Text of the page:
Beware of counterfeits! Some companies propose Arduino boards that are cheaper than the original Arduino series, but these boards tend to have less reliable hardware. Arduino boards are cheap but still use good quality electronic components, whereas counterfeit boards may well use components that will not last as long. Paying a few extra dollars for a board helps Arduino finance more research to create new Arduino boards and software, and ensures a better user experience. You can read more about how to spot counterfeit boards at: http://arduino.cc/en/Products/Counterfeit.
Arduino made the board design open source, but it still produces its own boards. These boards are known as official boards. Other companies also make Arduino-compatible boards.
The Arduino Uno is the “standard” Arduino board and the most readily available. It is powered by an Atmel ATmega328, with a total of 32 KB of flash memory, 2 KB of SRAM, and 1 KB of EEPROM memory. With a total of 14 digital I/O pins and 6 analog I/O pins, this is a very capable device, able to run most programs. An on-board ATmega16u2 chip manages serial communication. It is one of the least expensive boards and the most used. When starting a new project, if you do not know what Arduino to use, start with the Uno, as shown in Figure 1.3.
Figure 1.3 The Arduino Uno
The Arduino Leonardo is slightly different to the Uno. Based on the ATmega32u4, this microcontroller has enhanced USB capabilities and therefore does not require a dedicated microchip for USB serial communication like the Uno. One advantage to this is cost; one less microchip means a cheaper solution. It also means that a developer can use the microcontroller as a native USB device, increasing flexibility in the communication with a computer. The Leonardo can effectively emulate a keyboard and mouse via USB HID, as shown in Figure 1.4.
Figure 1.4 The Arduino Leonardo
The Arduino Ethernet, based on the ATmega328 found in the Uno, can connect to an Ethernet network, a functionality needed in a number of projects. Physically, the Arduino Ethernet has the same 14-digital inputs/outputs as the Arduino Uno, with the exception that 4 are used to control the Ethernet module and on-board micro-SD card reader, limiting the amount of pins available.
It is interesting to note that the Arduino Ethernet has an optional POE module, short for Power Over Ethernet. This option enables the Arduino Ethernet to be powered directly from an Ethernet connection, without the need for an external power source provided that there is a POE supply on the other end of the Ethernet cable. Without POE, the Arduino must be powered by an external source
Another difference from other Arduino boards is the lack of a USB connector. Because most of the space is taken up with an Ethernet connector, this device instead supports a 6-pin serial programming header and is compatible with numerous programming devices (including a device from Arduino, the USB-Serial adapter). The Arduino Ethernet is shown in Figure 1.5.
Figure 1.5 The Arduino Ethernet
Arduino Mega 2560
The Arduino Mega 2560 is only slightly larger than the Arduino Uno, but it has more input and output pins. It has a total of 54 digital I/O pins and 16 analog inputs. It also has a large amount of flash memory: 256 KB, capable of storing larger programs than the Uno. It also has generous SRAM and EEPROM: 8 KB and 4 KB, respectively. It also has 4 hardware UART ports, making it an ideal platform for communicating with multiple devices serially.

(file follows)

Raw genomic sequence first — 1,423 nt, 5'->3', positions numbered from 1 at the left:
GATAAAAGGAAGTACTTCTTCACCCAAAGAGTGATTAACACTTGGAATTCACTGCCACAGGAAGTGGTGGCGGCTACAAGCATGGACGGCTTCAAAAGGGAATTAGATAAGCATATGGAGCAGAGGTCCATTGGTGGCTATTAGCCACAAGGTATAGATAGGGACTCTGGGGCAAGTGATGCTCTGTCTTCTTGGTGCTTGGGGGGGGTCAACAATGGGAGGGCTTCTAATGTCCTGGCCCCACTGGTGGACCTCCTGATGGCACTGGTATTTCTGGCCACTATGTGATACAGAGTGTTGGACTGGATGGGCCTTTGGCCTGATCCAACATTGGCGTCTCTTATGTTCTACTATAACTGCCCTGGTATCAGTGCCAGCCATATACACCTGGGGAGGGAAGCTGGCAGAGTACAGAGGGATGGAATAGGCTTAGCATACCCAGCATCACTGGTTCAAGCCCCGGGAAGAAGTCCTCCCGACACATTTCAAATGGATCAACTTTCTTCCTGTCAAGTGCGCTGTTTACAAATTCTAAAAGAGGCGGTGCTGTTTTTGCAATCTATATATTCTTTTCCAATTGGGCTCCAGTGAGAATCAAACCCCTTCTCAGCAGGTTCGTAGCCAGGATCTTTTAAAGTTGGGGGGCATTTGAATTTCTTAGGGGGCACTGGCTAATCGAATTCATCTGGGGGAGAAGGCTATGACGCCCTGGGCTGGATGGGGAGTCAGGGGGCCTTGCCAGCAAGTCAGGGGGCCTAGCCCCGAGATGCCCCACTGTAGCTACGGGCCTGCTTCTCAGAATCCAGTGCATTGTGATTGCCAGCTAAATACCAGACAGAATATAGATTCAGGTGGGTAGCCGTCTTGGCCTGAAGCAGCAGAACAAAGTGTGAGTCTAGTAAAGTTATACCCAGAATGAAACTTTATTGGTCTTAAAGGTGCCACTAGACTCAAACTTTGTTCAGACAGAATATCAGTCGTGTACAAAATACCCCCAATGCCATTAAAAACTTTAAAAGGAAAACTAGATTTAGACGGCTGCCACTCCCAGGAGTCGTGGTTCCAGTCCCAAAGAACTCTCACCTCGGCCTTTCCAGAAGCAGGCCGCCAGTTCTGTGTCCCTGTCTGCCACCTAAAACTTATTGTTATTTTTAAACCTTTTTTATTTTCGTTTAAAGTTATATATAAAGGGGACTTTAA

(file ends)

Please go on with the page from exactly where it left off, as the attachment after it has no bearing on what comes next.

Arduino Mega boards are used when large amount of inputs and outputs are required. It is shown in Figure 1.6.
Figure 1.6 The Arduino Mega 2560
The Arduino Mini is a tiny device, useful for applications where space is reduced to the absolute minimum (see Figure 1.7). It has 14 digital I/O pins and 4 analog input pins. (Four more are available but are not broken out.) The device has the strict minimum: it does not have a USB connector; it has no power regulator; and it has no headers. Programming is done via an external USB or RS232 to TTL serial adapter. It is shown in Figure 1.7.
Figure 1.7 The Arduino Mini
The Arduino Micro lives up to its name; it is one of the smallest Arduino boards available. Despite its small size, it still has a large amount of input and output pins; it has 20 digital input/output pins, of which 7 can be used as PWM outputs. It also has 12 analog inputs.
The Micro is not designed to have shields but it does have an interesting layout, as shown in Figure 1.8. It can be placed directly onto a breadboard.
Figure 1.8 The Arduino Micro
The Arduino Due differs from all other Arduino designs in that it is not based on an AVR, but rather uses a microcontroller based on an ARM Cortex-M3, the Atmel SAM3X8E. This advanced microcontroller is clocked at 84 MHz and is a full 32-bit device. It has a large amount of digital and analog I/O: 54 digital pins (12 of which can be used as PWM) and 12 analog inputs. The board has 4 UARTs, an SPI header, a Twin-Wire Interface, and even includes a JTAG header.
The Arduino Due has more strict power supply requirements, and the microcontroller itself is powered under 3.3 V. Be careful not to apply 5 V to any of the pins: otherwise, you will damage the board. When choosing a shield for the Due, make sure the shield supports 3.3 V. You can identify if a shield is Due compatible by making sure it conforms to the Arduino R3 layout.